615 F2d 829 Barrie v. United States

615 F.2d 829

George F. BARRIE, Plaintiff-Appellant,
UNITED STATES of America, Defendant-Appellee.

No. 78-1906.

United States Court of Appeals,
Ninth Circuit.

March 12, 1980.

John A. Martin, Wilmington, Cal., for plaintiff-appellant.

Norman J. Ronneberg, Jr., Dept. of Justice, Admiralty & Shipping Sect., San Francisco, Cal., for defendant-appellee.

Appeal from the United States District Court for the Central District of California.

Before TRASK and FLETCHER, Circuit Judges, and SOLOMON,* District Judge.



George F. Barrie, a merchant seaman, filed an action against the Government under the Public Vessels Act, 46 U.S.C. §§ 781-790. He alleges that as a result of the negligence and the unseaworthiness of the United States Naval Ship SEALIFT PACIFIC, on which he served from June 3, 1975, to August 15, 1975, he contracted spinal meningitis and other illnesses.


Barrie filed an administrative claim with the Department of Commerce, Maritime Administration, on December 7, 1976. When the Maritime Administration failed to act, he filed this action on July 12, 1977. Barrie delayed serving a copy on the local United States Attorney until September 12, 1977, and on the Attorney General until September 14, 1977.


The district court dismissed the action because the complaint had not been served "forthwith" as required by the Act.


The Public Vessels Act, which provides for the waiver of sovereign immunity, incorporates the Suits in Admiralty Act. Section 742, Title 46 U.S.C., requires the claimant to forthwith serve a copy of his complaint on the United States Attorney for the district in which the action is filed and to mail a copy by registered mail to the Attorney General of the United States.


In Owens v. United States, 541 F.2d 1386 (9th Cir. 1976), cert. denied, 430 U.S. 945, 97 S.Ct. 1580, 51 L.Ed.2d 792 (1977), we held that "service effected 58 days after the filing of the complaint was not forthwith service under § 742," and that when "delay extends beyond the period of limitations, it is proper for the district court to dismiss the action on the motion of the Government." Id. at 1388.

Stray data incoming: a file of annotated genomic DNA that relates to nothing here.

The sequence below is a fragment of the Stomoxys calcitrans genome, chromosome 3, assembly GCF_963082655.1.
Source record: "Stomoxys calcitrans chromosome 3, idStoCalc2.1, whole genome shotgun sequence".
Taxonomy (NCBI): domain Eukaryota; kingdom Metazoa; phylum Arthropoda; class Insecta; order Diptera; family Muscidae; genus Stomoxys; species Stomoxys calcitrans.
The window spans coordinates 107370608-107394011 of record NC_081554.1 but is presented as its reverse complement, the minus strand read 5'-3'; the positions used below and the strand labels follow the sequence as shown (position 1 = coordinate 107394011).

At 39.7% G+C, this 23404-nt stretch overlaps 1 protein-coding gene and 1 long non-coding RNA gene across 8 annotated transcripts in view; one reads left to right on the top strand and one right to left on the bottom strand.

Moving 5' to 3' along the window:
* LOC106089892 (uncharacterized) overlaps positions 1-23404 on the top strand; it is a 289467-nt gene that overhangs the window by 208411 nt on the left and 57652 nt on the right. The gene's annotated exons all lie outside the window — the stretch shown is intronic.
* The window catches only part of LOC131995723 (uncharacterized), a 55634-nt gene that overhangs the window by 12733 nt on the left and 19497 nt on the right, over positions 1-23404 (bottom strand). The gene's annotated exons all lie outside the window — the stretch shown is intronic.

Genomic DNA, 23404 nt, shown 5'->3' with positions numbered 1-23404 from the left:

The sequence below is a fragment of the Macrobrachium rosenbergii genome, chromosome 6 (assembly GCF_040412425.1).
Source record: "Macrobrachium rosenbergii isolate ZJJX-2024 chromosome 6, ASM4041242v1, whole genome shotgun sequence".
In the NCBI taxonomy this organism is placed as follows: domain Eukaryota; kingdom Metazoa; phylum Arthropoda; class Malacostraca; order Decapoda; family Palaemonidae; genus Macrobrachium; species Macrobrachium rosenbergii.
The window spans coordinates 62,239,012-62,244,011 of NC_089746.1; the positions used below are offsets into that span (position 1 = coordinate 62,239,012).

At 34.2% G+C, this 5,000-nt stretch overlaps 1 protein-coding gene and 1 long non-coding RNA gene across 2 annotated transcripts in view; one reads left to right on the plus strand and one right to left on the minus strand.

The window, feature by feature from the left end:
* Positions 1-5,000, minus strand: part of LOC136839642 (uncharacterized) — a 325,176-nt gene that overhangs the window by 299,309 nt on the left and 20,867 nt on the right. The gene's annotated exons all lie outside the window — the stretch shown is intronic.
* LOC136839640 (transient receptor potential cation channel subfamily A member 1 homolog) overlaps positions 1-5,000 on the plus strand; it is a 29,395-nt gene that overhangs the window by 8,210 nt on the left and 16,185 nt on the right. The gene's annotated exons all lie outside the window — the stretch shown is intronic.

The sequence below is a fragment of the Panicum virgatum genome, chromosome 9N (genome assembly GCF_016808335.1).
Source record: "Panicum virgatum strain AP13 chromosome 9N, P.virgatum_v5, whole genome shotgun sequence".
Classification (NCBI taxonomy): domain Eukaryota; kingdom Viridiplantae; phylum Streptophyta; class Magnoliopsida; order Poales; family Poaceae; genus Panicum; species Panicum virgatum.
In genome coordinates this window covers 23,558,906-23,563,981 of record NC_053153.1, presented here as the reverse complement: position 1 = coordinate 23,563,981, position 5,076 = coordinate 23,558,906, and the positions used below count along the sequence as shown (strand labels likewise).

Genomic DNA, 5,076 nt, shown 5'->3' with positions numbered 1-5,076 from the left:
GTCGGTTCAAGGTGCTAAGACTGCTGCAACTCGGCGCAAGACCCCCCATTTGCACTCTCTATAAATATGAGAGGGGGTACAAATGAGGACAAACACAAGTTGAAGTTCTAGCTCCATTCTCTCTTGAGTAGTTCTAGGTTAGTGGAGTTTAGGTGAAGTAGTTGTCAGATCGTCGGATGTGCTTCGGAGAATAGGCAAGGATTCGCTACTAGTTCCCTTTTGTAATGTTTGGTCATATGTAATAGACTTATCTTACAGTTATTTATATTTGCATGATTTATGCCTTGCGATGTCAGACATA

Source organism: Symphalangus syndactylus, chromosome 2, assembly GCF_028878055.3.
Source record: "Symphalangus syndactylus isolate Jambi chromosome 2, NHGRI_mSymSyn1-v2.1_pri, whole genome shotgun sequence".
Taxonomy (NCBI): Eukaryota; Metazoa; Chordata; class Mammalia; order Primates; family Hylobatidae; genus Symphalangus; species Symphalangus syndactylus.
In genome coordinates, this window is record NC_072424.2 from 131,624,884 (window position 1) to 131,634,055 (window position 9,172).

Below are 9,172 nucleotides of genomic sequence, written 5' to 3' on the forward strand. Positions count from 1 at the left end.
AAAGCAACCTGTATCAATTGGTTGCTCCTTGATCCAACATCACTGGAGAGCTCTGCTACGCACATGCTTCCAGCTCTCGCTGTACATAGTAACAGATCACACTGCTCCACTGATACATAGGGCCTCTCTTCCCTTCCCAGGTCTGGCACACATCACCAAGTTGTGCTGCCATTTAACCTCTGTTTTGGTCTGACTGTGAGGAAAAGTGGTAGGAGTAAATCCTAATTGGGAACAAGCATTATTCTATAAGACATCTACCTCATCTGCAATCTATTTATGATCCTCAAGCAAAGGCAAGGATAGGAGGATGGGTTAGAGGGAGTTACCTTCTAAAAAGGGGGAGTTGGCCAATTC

Here, Barrie's service on the United States Attorney and the Attorney General was 62 and 64 days, respectively, after filing and 27 and 29 days after the statute of limitations had expired.


Barrie attempts to distinguish Owens on the ground that he substantially complied with the Act when he filed a claim with the Department of Commerce. The U.S.N.S. SEALIFT PACIFIC is a naval ship and any administrative claim should have been filed with the United States Navy rather than the Department of Commerce.


Service on the United States Attorney and the Attorney General is required to permit them to take all appropriate steps to protect the United States. Marich v. United States, 84 F.Supp. 829, 832 (N.D.Cal.1949). There was no evidence that they were told of the filing of the claim with the Maritime Administration. The imputation of knowledge of one government agency to another is impermissible. Philadelphia Electric Co. v. Curtis Bay Towing Co., 260 F.Supp. 505, 515 (E.D.Pa.1966), aff'd, 390 F.2d 125 (3rd Cir. 1968).


The district court properly dismissed the action.




Honorable Gus J. Solomon, Senior United States District Judge for the District of Oregon, sitting by designation